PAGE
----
Out of the Darkness Into the Light

Cars streamed in the darkness towards Royal Leisure, near Henfield, Sussex; Landrovers, nearly Landrovers, four by fours, two by fours, the dark muddy lanes resembled the M25 on a Friday night. When I arrived there was a strange gloom about the place. A massive power failure had cast its hand of darkness over the whole area.

Monty, however seemed little perturbed. Generators were being hauled into position. Bustling of helpers organizing emergency lighting men with torches showing people where to park cars, exhibited stoic organization skills. None of us knew where our cars were! Well I had no idea where I had put mine. The building slowly filled up with expectant people all sitting in the dark, quietly waiting.

We’ve all been in the dark. Years of darkness, years of not understanding how equus communicates with its own. We floundered; we’ve resorted to the whip, to the twitch, to the blindfold and more severe bits, flash nosebands and darkness. When the Queen asked Monty to come over and show her Join-Up® she lit a candle of hope for the horse. One small but firmly held light at the end of tunnel. We saw the light and many of us followed. The light was trust. It radiated out from this man to the horse and the horse followed.

monty-on-nice-chrome-by-giulia-orthMonty brought a young horse into the round pen; we peered through the semi dark blinking at the spotlights. The young horse blinked, but not from the spotlights. He watched this man of 76, convince him that there was hope, that he could trust this man, and he was free to choose to trust him. The light dawned and Join-Up® was achieved. The young horse accepted it’s saddle; long reins and rider in all too swift a time, in the dark of semi consciousness that he had been in the horse’s eyes were opened to the possibility of a wonderful relationship with mankind.

It all looks so obvious, Monty puts his eyes on the eyes of the horse and sends it away, the turn the dropping of the shoulder, the horse comes in its nose stretched out as if to say ‘Can I really trust you?’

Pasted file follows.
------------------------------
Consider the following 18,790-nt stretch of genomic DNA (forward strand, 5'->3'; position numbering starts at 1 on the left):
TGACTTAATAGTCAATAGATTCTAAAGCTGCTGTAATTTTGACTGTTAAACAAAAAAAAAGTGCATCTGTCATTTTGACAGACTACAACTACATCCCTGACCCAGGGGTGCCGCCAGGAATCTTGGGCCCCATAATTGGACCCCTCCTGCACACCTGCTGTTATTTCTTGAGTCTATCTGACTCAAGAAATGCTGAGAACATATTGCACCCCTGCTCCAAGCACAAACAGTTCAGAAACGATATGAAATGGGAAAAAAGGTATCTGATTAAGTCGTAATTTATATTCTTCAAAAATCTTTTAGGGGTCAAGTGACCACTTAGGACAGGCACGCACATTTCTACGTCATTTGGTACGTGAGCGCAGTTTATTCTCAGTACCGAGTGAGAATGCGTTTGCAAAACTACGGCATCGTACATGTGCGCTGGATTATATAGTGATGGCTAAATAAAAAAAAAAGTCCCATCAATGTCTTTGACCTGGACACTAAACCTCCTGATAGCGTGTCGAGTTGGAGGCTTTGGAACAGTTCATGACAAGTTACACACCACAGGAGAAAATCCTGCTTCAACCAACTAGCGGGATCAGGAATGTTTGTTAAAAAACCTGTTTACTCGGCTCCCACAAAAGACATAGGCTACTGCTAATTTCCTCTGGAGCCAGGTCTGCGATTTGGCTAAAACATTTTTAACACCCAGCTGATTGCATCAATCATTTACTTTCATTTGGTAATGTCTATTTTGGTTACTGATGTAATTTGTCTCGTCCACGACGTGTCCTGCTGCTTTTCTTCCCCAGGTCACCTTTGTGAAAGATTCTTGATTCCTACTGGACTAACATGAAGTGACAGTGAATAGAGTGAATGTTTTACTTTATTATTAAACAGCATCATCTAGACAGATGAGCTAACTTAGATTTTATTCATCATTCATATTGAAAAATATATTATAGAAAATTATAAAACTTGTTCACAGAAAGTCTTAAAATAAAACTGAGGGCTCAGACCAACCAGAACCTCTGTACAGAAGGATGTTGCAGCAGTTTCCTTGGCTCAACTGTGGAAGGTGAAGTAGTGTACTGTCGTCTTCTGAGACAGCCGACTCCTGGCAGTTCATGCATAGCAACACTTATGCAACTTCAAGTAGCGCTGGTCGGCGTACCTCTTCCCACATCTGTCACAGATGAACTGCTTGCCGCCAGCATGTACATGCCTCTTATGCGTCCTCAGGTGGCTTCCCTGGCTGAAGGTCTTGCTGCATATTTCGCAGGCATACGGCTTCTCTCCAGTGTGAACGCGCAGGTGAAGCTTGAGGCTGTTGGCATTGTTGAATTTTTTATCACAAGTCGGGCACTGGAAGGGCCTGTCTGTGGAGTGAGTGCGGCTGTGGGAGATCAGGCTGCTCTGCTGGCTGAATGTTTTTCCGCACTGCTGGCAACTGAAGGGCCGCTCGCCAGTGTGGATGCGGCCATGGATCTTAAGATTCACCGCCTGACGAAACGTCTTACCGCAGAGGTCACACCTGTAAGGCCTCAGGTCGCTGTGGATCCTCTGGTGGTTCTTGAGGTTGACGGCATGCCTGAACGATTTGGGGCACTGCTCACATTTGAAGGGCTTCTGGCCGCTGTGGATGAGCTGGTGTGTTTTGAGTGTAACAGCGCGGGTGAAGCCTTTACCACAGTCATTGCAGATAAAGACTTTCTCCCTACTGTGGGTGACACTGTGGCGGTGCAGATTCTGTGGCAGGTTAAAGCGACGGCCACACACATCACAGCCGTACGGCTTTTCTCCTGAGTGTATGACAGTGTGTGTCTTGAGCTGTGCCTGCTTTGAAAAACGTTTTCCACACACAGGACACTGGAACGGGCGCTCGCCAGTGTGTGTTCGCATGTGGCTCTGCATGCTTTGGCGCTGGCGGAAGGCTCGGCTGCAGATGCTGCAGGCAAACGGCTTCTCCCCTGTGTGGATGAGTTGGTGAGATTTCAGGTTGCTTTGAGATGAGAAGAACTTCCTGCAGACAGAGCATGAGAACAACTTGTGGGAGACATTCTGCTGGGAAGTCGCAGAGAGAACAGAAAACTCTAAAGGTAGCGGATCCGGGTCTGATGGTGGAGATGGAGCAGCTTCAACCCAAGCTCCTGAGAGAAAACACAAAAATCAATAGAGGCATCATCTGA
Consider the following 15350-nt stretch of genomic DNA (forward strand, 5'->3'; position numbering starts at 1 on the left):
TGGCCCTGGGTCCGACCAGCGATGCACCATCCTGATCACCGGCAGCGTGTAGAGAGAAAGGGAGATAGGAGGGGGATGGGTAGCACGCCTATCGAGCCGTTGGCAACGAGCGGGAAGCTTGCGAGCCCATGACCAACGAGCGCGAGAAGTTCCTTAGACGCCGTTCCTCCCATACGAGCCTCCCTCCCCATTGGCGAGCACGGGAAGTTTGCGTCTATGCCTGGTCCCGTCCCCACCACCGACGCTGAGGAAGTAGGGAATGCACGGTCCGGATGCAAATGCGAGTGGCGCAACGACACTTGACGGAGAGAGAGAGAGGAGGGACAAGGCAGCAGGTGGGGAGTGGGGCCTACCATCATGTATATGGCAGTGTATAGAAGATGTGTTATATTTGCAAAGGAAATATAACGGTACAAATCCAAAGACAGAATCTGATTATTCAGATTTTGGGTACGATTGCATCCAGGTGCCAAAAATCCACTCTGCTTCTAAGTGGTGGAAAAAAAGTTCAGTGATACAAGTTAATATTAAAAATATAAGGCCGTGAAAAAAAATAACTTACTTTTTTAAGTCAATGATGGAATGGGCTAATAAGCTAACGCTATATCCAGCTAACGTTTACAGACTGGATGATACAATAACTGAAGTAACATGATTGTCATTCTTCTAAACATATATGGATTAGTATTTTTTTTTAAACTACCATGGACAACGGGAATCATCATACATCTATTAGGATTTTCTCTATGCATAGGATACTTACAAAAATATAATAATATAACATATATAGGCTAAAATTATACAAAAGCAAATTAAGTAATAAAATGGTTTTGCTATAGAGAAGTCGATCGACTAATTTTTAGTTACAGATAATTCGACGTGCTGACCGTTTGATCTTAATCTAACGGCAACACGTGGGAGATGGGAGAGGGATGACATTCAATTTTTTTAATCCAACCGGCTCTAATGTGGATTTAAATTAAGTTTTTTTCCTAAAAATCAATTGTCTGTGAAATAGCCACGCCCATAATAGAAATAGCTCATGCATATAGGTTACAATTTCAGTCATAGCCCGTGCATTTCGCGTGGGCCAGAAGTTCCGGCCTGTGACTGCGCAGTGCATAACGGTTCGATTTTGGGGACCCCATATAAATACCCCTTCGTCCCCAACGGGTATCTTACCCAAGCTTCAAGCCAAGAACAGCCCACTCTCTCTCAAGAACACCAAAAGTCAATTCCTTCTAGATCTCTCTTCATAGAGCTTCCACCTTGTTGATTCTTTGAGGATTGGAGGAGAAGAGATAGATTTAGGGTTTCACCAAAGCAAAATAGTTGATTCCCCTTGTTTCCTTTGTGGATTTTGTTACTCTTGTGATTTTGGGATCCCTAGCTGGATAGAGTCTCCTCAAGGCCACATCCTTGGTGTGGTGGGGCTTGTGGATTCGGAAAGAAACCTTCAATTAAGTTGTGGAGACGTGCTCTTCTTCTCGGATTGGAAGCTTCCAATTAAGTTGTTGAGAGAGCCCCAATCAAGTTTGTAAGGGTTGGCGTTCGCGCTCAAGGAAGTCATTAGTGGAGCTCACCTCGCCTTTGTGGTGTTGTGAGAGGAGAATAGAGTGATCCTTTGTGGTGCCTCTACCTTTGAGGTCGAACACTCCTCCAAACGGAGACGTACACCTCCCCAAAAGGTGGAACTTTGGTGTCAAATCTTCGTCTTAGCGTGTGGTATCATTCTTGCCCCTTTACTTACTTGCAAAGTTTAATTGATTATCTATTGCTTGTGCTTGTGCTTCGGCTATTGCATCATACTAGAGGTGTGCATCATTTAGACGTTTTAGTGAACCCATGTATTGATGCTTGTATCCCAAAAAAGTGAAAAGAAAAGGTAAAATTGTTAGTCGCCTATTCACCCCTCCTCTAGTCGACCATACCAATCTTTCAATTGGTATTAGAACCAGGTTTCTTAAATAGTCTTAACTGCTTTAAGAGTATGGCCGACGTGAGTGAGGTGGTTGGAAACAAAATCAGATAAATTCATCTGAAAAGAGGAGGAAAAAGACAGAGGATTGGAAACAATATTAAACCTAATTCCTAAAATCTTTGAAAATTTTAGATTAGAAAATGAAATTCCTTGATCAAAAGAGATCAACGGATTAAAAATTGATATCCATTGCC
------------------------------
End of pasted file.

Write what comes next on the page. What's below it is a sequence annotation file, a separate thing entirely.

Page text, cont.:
Yes you can. Said Monty in the language of Equus. The little horses heaved a sigh of relief and followed him.

A big handsome horse followed with a mass of phobia but mostly about water and it included walking of any kind of tarpaulin. Monty did Join-Up, the horse saw the light and came over to him with such honesty and need. Then the helpers spread a huge Tarpaulin across the entire round pen except for a track around the edge and Monty led the phobic horse back into the round pen. Monty walked around the edge of the pen then across it. That dark place in which these phobias dwell was suddenly at its end. The horse walked across the tarpaulin as if it had been doing it all its life. ‘He is my guide, he lights my way, I go where he goes.

I recall during my ride to Canterbury of a moment when I too had to make a split second decision which had I hesitated all would have been lost. It was pouring with rain. We had been to the Cathedral, we had visited the town and done all our photo options and were on our way home. We took a footpath that led alongside a river and then under a huge complex roundabout. I decided that a bit of dry would be nice. So I led the way along the foot passage now under the road, a wall to my right and a railing to my left. I had not bargained on a weir in full flood. Fool! My horse Smelly had never seen or heard such a thing and it now roared. Smelly stopped and in that second I knew what I had to do. With a horse and people behind me, I jumped off, slithered down by the rail, slid my western reins out and walked on. Smelly followed me down the tunnel towards the light.

Suddenly the lights came on, darkness banished. When the horse with the loading problem came in all was bright. This milk-bottled faced chestnut could not be loaded. Its owner keeps it at Royal Leisure. Monty saw the phobias and dealt with each one. He walked the pretty horse over his board so he could hear his feet pound on the wood. He then led him through a narrowed channel made with the round pen. He schooled him back and forth, the horse calmed down. It took Monty about 30 seconds to load him.

I hope that night many people saw the light. That they realize we are lucky enough to have a master horseman at work who teaches and supports his students. His riding demonstration done with his staff, Kelly and Alex was sublime. We are so lucky to have him here.

An opportunity to learn, an opportunity to see the light, everyone who opens his eyes to the possibility of good horsemanship, to common sense horse training and to the wonders of Join-Up will benefit from this man’s work. And those who don’t, well they will be walking around in the dark.

Caroline Baldock

17th February, 2012